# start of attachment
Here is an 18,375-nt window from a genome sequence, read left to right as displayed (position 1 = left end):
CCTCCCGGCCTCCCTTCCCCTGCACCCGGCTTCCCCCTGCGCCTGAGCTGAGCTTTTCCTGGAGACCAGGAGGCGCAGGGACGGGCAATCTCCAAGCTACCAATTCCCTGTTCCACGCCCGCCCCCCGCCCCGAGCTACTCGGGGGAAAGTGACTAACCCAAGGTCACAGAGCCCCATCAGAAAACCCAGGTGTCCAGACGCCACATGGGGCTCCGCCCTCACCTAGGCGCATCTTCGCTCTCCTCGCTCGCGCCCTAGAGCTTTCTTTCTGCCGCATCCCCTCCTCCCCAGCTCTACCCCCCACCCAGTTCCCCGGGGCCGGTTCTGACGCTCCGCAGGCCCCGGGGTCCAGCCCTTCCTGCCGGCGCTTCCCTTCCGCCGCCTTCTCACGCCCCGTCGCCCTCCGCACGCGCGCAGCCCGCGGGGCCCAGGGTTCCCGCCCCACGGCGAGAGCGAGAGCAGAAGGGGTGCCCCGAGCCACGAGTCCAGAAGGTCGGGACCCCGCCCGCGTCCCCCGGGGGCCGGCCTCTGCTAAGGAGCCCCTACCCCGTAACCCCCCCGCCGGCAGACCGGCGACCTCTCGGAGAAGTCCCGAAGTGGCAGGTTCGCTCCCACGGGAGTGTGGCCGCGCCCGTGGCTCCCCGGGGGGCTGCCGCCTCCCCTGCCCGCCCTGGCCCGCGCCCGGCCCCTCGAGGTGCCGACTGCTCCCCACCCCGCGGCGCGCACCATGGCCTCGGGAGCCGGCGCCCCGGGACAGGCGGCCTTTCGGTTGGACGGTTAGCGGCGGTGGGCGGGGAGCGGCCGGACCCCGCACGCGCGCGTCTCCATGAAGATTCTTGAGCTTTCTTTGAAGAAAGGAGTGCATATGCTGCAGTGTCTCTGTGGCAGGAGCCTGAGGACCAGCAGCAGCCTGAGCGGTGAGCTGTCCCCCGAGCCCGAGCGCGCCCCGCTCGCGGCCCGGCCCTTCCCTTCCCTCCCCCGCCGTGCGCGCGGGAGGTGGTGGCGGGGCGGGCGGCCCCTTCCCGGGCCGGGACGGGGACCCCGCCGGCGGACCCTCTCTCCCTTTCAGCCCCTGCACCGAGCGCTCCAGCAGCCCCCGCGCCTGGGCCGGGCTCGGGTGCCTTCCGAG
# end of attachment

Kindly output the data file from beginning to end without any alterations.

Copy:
Here is an 18,375-nt window from a genome sequence, read left to right as displayed (position 1 = left end):
CCTCCCGGCCTCCCTTCCCCTGCACCCGGCTTCCCCCTGCGCCTGAGCTGAGCTTTTCCTGGAGACCAGGAGGCGCAGGGACGGGCAATCTCCAAGCTACCAATTCCCTGTTCCACGCCCGCCCCCCGCCCCGAGCTACTCGGGGGAAAGTGACTAACCCAAGGTCACAGAGCCCCATCAGAAAACCCAGGTGTCCAGACGCCACATGGGGCTCCGCCCTCACCTAGGCGCATCTTCGCTCTCCTCGCTCGCGCCCTAGAGCTTTCTTTCTGCCGCATCCCCTCCTCCCCAGCTCTACCCCCCACCCAGTTCCCCGGGGCCGGTTCTGACGCTCCGCAGGCCCCGGGGTCCAGCCCTTCCTGCCGGCGCTTCCCTTCCGCCGCCTTCTCACGCCCCGTCGCCCTCCGCACGCGCGCAGCCCGCGGGGCCCAGGGTTCCCGCCCCACGGCGAGAGCGAGAGCAGAAGGGGTGCCCCGAGCCACGAGTCCAGAAGGTCGGGACCCCGCCCGCGTCCCCCGGGGGCCGGCCTCTGCTAAGGAGCCCCTACCCCGTAACCCCCCCGCCGGCAGACCGGCGACCTCTCGGAGAAGTCCCGAAGTGGCAGGTTCGCTCCCACGGGAGTGTGGCCGCGCCCGTGGCTCCCCGGGGGGCTGCCGCCTCCCCTGCCCGCCCTGGCCCGCGCCCGGCCCCTCGAGGTGCCGACTGCTCCCCACCCCGCGGCGCGCACCATGGCCTCGGGAGCCGGCGCCCCGGGACAGGCGGCCTTTCGGTTGGACGGTTAGCGGCGGTGGGCGGGGAGCGGCCGGACCCCGCACGCGCGCGTCTCCATGAAGATTCTTGAGCTTTCTTTGAAGAAAGGAGTGCATATGCTGCAGTGTCTCTGTGGCAGGAGCCTGAGGACCAGCAGCAGCCTGAGCGGTGAGCTGTCCCCCGAGCCCGAGCGCGCCCCGCTCGCGGCCCGGCCCTTCCCTTCCCTCCCCCGCCGTGCGCGCGGGAGGTGGTGGCGGGGCGGGCGGCCCCTTCCCGGGCCGGGACGGGGACCCCGCCGGCGGACCCTCTCTCCCTTTCAGCCCCTGCACCGAGCGCTCCAGCAGCCCCCGCGCCTGGGCCGGGCTCGGGTGCCTTCCGAG